LAROUCHE PAC WWEEKLY REPORT:
The Foundations of Modern Science
In a discussion with LaRouche PAC's Megan Beets and Jason Ross, during the March 19 Weekly Report/The New Paradigm for Mankind, Lyndon LaRouche was asked about his unique ability to forecast events, and how to help people understand this process. The following excerpt from that discussion serves to elaborate on a crucial point in LaRouche's above article.
Lyndon LaRouche: ...[L]et's take the thesis, which I have, on the succession of Brunelleschi, Cusa, and Kepler, because that's the key to understanding what the idiocy is, of most science today, Particularly talk science. And what we have, mostly, in the world today is not science, but talk science. They gossip about things. They don't really know anything, but they've learned how to gossip. So they're like the chickens, not quite as dumb as the chickens, but they behave like the chickens. They gather around, they share their opinions, "brahk, brahk, brahk, brahk..." and so forth. And they go at it!
And I'm not really ridiculing people: I'm saying they're stupid! They don't need to be stupid, but they decided to accept stupidity.
Okay, so let's look at these two cases: All right, what did [Filippo] Brunelleschi [1377-1446] prove? Brunelleschi proved the falseness of the straight line, of the existence of the straight line in the small. That was his great achievement. He extrapolated from the understanding that you can not use arbitrary predetermined lines in any way, to determine how processes work.
All right. Now, Brunelleschi intersects Cusa [1401-64] at a very specific point, which is shortly before the death of Brunelleschi. He made a fundamental difference. He went to the top. He took the whole, and examined the whole, and he examined it from a social standpoint of the whole. Now, that left us two things: Instead of saying you have a straight line and a dot—forget the dots and the straight lines, or the crooked lines, or specific, arbitrary lines; just forget them.
Let's look at this whole thing differently. Let's say we have three points of knowledge, which lead into this span of two centuries, within two centuries, which defines the foundation of all competent physical science. The first is Brunelleschi on construction, in which he goes outside construction and says, there's a principle of nature: Forget all these drawings, forget all these measurements, let's look for principle. And he went into the principle of the small. He said "small is wrong." He did, through a number of experiments with light and everything similar to that, and they came to the point of curvature: There is no such thing as straight line, there is only curvature. There are no points, there is only curvature.
So he developed a general theory of curvature, and he tried to measure it: curvature, as a standard of measurement. What did he came up with? Well! He came up with a whole new architecture, but more: He took the simple thing of a simple, hanging chain [catenary—ed.], the hanging-chain model. Just a fine-grained chain, very fine grain, which would get very close to what you're looking for. He said, these are the natural relations of our experience in nature, the hanging chain, which has nothing to do with any curve that the previous so-called authorities had ever discovered.
So, he went through this, and through his work on light, vision, and so forth; he went through the whole process. He went through acoustics, went through every dimension he could possibly look at, and came out with solutions. But this was only looking at it from the standpoint of the criticism of the small, the denial of straight lines. And the fact that these unstraight lines, need not be chaotic unstraight lines, they're not arbitrary ones.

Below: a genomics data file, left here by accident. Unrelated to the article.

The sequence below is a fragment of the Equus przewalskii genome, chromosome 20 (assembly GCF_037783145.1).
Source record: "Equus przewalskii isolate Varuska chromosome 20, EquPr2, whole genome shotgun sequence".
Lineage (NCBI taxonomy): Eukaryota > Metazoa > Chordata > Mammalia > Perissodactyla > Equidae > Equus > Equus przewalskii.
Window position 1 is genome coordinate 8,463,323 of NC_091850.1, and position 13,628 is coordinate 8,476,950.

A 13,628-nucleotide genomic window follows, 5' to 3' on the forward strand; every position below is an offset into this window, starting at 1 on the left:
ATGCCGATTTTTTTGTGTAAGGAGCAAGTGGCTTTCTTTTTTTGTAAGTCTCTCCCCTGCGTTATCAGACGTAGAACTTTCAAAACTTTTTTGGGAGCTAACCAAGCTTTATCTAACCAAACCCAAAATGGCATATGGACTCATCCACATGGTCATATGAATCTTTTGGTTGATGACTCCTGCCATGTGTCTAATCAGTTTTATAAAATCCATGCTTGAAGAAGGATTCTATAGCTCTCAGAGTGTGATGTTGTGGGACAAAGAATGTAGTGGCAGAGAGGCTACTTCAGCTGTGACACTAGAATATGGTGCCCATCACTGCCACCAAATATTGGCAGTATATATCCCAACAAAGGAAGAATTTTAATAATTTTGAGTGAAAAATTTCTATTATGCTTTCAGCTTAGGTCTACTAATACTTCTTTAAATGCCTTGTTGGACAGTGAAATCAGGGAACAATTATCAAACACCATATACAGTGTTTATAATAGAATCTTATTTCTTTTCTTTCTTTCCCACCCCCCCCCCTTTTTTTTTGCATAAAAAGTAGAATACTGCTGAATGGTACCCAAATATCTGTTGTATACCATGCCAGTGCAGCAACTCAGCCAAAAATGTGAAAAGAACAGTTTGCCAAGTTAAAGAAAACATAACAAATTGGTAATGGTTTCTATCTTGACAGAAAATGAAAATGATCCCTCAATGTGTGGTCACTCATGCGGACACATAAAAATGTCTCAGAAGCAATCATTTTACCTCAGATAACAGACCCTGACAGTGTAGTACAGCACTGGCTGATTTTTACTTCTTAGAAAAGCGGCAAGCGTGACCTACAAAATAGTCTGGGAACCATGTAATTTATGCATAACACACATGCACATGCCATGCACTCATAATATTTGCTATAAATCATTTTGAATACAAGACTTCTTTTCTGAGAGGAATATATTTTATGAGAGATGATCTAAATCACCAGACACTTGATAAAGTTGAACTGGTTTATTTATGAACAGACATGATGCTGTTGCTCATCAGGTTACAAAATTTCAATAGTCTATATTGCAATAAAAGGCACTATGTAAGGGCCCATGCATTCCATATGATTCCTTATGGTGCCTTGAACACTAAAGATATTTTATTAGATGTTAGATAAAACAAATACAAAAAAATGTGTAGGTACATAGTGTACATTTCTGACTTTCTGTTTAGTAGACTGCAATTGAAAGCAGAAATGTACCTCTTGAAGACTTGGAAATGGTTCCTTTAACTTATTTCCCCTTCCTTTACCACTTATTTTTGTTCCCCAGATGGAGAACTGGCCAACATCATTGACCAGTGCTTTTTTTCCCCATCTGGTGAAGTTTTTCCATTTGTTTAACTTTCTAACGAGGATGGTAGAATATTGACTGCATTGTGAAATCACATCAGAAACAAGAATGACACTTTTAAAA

So therefore, he had the general idea of a new conception of curvature as a principle of action! Not just as curvature, but a principle of action. Because that's what you do with a hanging-chain bridge; you're just taking this hanging-chain bridge, and people used to walk across these things. So it's a process, it's not a thing.
A Universal System
Well, now you go to the other end: Cusa. And Cusa is in the large. And you compare this to what was done by Max Planck as against Einstein: Planck went to the very small, Einstein went to the very large—and we have not fulfilled Einstein's design yet! We only have an approximation; people are looking for it.
Okay, now, you have two cases in the Renaissance; and you have the other now, in the 1890s. This now embraces the entirety of all modern science, essentially! We have some things that have happened since then, but this defines something which is a universal system spanning these centuries.
Now, take another step. Well, then, we haven't solved the problem, but then came [Johannes] Kepler [1571-1630] as a follower, implicitly of Brunelleschi, and specifically of Cusa—very explicit about it. He solved the problem. So a third, a solution! But Kepler's solution, depended upon both the implications of what Brunelleschi had done, which enabled Cusa to make his decision. But solution was not yet reached. The solution was done, by Kepler.
So all competent modern science, depends upon the reference to Kepler, in terms of Brunelleschi and Cusa. Anyone who eliminates any one of these three—Brunelleschi, Cusa, or Kepler—all as one group, is an incompetent in science, intrinsically.
Now take the next step, and now you take [Bernhard] Riemann, in the middle. Riemann was the person who, following Gauss, but independently of Gauss, but also part of Gauss, made the great criticism of getting freed of the system of mathematical physics, which existed before. Gauss made the great accomplishment of freeing mathematics and science, from the previous system, entirely. But he didn't solve the problem. He defined the problem without solving it.
Now, you come with what Riemann did: Riemann went the next step, and he did it—essentially it was his thesis; it was published as his habilitation dissertation. That thesis opened up the whole question, clearly where Gauss had left it. And there were a lot of other people who did work in the same direction, but Riemann was the one who succeeded.
Now, you come along, you come to another point; you come to the 1890s. Now you come to our new leaders, Planck and Einstein. Now, what's the solution? Well, it hasn't been defined yet.
That's my project.
Vernadsky and the Principle of Life